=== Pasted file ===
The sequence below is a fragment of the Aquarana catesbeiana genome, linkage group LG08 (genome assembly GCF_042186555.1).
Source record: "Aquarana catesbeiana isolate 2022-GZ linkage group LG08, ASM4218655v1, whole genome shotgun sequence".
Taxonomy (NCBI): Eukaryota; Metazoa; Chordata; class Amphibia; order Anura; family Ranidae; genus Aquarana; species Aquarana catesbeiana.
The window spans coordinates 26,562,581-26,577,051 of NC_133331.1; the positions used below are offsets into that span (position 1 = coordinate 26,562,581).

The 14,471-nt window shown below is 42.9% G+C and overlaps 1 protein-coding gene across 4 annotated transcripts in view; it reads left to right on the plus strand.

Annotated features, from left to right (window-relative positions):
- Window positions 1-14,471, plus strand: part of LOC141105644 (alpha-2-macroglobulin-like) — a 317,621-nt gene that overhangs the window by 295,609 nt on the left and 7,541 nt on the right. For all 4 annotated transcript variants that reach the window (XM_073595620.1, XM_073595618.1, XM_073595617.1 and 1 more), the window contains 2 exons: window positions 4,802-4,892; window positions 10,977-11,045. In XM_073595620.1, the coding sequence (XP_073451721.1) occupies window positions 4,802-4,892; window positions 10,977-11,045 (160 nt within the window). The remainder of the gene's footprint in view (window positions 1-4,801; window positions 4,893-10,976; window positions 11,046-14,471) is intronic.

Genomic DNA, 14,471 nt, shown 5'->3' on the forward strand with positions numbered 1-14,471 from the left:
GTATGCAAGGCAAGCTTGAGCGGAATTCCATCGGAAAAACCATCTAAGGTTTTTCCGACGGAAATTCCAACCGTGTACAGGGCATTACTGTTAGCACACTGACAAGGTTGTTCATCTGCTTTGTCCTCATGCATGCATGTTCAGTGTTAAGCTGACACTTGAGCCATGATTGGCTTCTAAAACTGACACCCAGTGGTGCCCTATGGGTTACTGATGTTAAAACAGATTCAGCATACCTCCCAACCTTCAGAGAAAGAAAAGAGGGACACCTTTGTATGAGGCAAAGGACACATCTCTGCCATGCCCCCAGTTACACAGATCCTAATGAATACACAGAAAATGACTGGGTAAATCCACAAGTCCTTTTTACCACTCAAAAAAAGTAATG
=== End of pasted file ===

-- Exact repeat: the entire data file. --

The sequence below is a fragment of the Aquarana catesbeiana genome, linkage group LG08 (genome assembly GCF_042186555.1).
Source record: "Aquarana catesbeiana isolate 2022-GZ linkage group LG08, ASM4218655v1, whole genome shotgun sequence".
Taxonomy (NCBI): Eukaryota; Metazoa; Chordata; class Amphibia; order Anura; family Ranidae; genus Aquarana; species Aquarana catesbeiana.
The window spans coordinates 26,562,581-26,577,051 of NC_133331.1; the positions used below are offsets into that span (position 1 = coordinate 26,562,581).

The 14,471-nt window shown below is 42.9% G+C and overlaps 1 protein-coding gene across 4 annotated transcripts in view; it reads left to right on the plus strand.

Annotated features, from left to right (window-relative positions):
- Window positions 1-14,471, plus strand: part of LOC141105644 (alpha-2-macroglobulin-like) — a 317,621-nt gene that overhangs the window by 295,609 nt on the left and 7,541 nt on the right. For all 4 annotated transcript variants that reach the window (XM_073595620.1, XM_073595618.1, XM_073595617.1 and 1 more), the window contains 2 exons: window positions 4,802-4,892; window positions 10,977-11,045. In XM_073595620.1, the coding sequence (XP_073451721.1) occupies window positions 4,802-4,892; window positions 10,977-11,045 (160 nt within the window). The remainder of the gene's footprint in view (window positions 1-4,801; window positions 4,893-10,976; window positions 11,046-14,471) is intronic.

Genomic DNA, 14,471 nt, shown 5'->3' on the forward strand with positions numbered 1-14,471 from the left:
GTATGCAAGGCAAGCTTGAGCGGAATTCCATCGGAAAAACCATCTAAGGTTTTTCCGACGGAAATTCCAACCGTGTACAGGGCATTACTGTTAGCACACTGACAAGGTTGTTCATCTGCTTTGTCCTCATGCATGCATGTTCAGTGTTAAGCTGACACTTGAGCCATGATTGGCTTCTAAAACTGACACCCAGTGGTGCCCTATGGGTTACTGATGTTAAAACAGATTCAGCATACCTCCCAACCTTCAGAGAAAGAAAAGAGGGACACCTTTGTATGAGGCAAAGGACACATCTCTGCCATGCCCCCAGTTACACAGATCCTAATGAATACACAGAAAATGACTGGGTAAATCCACAAGTCCTTTTTACCACTCAAAAAAAGTAATG